By J. Keith Hughey, Senior Consultant
Regulations, cyber security, EMV migration, low interest rates, technology and competition. These are just a few of the issues concerning community-based financial institutions as they strive to be competitive or make the transition to becoming a larger institution. With all of that on their plates, I am nonetheless dismayed that one crucial area that lacks attention in an organization’s quest for success is how to maintain a level of leadership that is capable of guiding it for the long-term.
Don’t get me wrong, there are countless examples of financial institutions that put a lot of time and effort into searching for and recruiting individuals with certain qualifications to fill specific roles when there is an opening due to a retirement or resignation. But when it comes to effectively distributing leadership throughout the organization consistently – and having a plan to ensure a legacy of long-term leadership – the anecdotes are more difficult to uncover.
The precedent begins at the top
Let’s begin at the very top. In today’s rapidly changing business and regulatory environment, financial institutions need strong leadership that represents the account holder base, is knowledgeable about key issues that are concerning to regulators and is committed to the institution’s long-term strategic direction. While maintaining leadership with this level of expertise and involvement takes a commitment and on-going planning by both existing internal and external leadership, failure to do so can result in costly consequences.
My advice to financial institutions of all sizes is to look at the existing roster and determine if this important leadership segment reflects the current account holder profile or represents who the organization served 20 years ago. Does the leadership have a thorough understanding of the technology and compliance issues facing the organization? Do they have the financial knowledge and skill necessary to make prudent business decisions that can affect long-term viability? Do they have an appreciation for the next generation of account holders and the solutions they are likely to see as valuable?
Depending on how you answer these questions, it may be time to think about how leaders are evaluated, what educational opportunities are available or need to be provided, and whether or not it may be time to think about instituting necessary changes in order to maintain strong leadership at the top.
Are the folks that “got you here” capable of “getting you there”?
A common dilemma I frequently see when counseling clients is when the leadership needs of an organization gradually exceed the capabilities of its current management. For instance, while an entrepreneurial CEO, budding CFO or capable controller did an outstanding job of getting a new start-up on the map, as the organization grows the skills that were effective in the beginning are no longer applicable or scalable as the challenges increase and the risks become greater. This can be especially troubling if existing leadership is entrenched in the idea that their way of doing business or their vision for the organization’s future is the only one that matters.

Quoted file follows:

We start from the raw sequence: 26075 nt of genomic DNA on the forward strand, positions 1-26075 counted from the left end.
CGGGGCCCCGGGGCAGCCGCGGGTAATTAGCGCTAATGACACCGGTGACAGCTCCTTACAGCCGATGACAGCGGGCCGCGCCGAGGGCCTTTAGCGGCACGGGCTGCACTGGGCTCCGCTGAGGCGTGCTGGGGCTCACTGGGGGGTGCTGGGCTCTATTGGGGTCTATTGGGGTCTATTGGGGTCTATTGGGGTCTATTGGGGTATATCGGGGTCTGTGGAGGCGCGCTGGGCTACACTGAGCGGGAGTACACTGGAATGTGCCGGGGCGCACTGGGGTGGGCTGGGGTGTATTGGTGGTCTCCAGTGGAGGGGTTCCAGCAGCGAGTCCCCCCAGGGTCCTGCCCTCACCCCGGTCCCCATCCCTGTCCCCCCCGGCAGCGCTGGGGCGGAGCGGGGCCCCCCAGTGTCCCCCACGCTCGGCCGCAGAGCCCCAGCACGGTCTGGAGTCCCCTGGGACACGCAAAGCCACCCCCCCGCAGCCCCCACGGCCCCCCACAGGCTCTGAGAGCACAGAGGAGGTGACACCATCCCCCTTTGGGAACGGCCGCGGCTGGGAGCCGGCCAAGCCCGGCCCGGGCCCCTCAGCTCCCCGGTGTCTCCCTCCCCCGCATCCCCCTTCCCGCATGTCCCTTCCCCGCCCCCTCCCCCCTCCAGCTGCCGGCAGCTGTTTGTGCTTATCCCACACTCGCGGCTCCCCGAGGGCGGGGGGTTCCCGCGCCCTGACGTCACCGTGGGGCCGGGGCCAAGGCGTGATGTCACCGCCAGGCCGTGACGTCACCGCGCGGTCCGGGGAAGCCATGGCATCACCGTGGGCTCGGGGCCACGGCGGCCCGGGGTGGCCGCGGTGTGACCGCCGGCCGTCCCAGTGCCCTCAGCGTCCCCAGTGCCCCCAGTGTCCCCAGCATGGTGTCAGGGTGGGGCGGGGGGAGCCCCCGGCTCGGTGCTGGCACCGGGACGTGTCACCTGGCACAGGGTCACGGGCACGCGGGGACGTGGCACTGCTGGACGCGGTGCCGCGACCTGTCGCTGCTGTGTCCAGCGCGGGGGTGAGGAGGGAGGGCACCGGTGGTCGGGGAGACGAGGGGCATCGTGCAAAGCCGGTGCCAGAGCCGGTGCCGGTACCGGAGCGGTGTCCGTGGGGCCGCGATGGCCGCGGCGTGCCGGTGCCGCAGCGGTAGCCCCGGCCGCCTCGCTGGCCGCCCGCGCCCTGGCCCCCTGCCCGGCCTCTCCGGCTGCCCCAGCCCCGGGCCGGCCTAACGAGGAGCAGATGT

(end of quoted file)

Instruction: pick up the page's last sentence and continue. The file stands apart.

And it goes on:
If allowed to continue, this situation prevents the creation of a more productive work environment, hinders talented staff from reaching their potential and creates unnecessary attrition – which can ultimately lead to a loss of account holders if the level of service declines or the organization fails to keep up with service options provided by competitors.
Strengthening the chain of command
Another – and perhaps longer term – dimension of the equation is the need for leadership development beyond the C-Suite as a bank grows. Maintaining a strong presence in the market or fulfilling a strategic goal of growth occurs more organically when leadership talent is developed internally with people who are familiar with the organization and its account holders. This includes people in middle management – along with others who possess leadership potential – who are working “in the trenches” every day, who are committed to the mission, vision and values of the bank, and who can effectively serve as examples to those employees who are in contact with customers on a daily basis.
When working with clients who are interested in building collaborative environments, I tell them it is their responsibility to actively share what they know, communicate what they expect and in every way possible instill their vision for the organizations future in the people who are likely to pass it along to their co-workers. Otherwise, management becomes the bottleneck that stifles leadership development, blocks the flow of ideas from the folks who are most connected to what account holders are saying and slows the organization’s ability to be nimble in an ever-changing environment.
There will be times when allowing less experienced managers to make leadership decisions will lead to a mistake or two. However, you have to be able to trust your people to take actions based on the organization’s mission, vision and values to serve your account holders’ needs.
Two heads are better than one
So the next time you find yourself in a situation where a decision needs to be made – whether the situation is beyond your span of control or comfort zone, or requires more time than you have available – I encourage you to consider involving others in the decision-making process. As the old saying goes, two heads are better than one; especially when both of them are well-informed.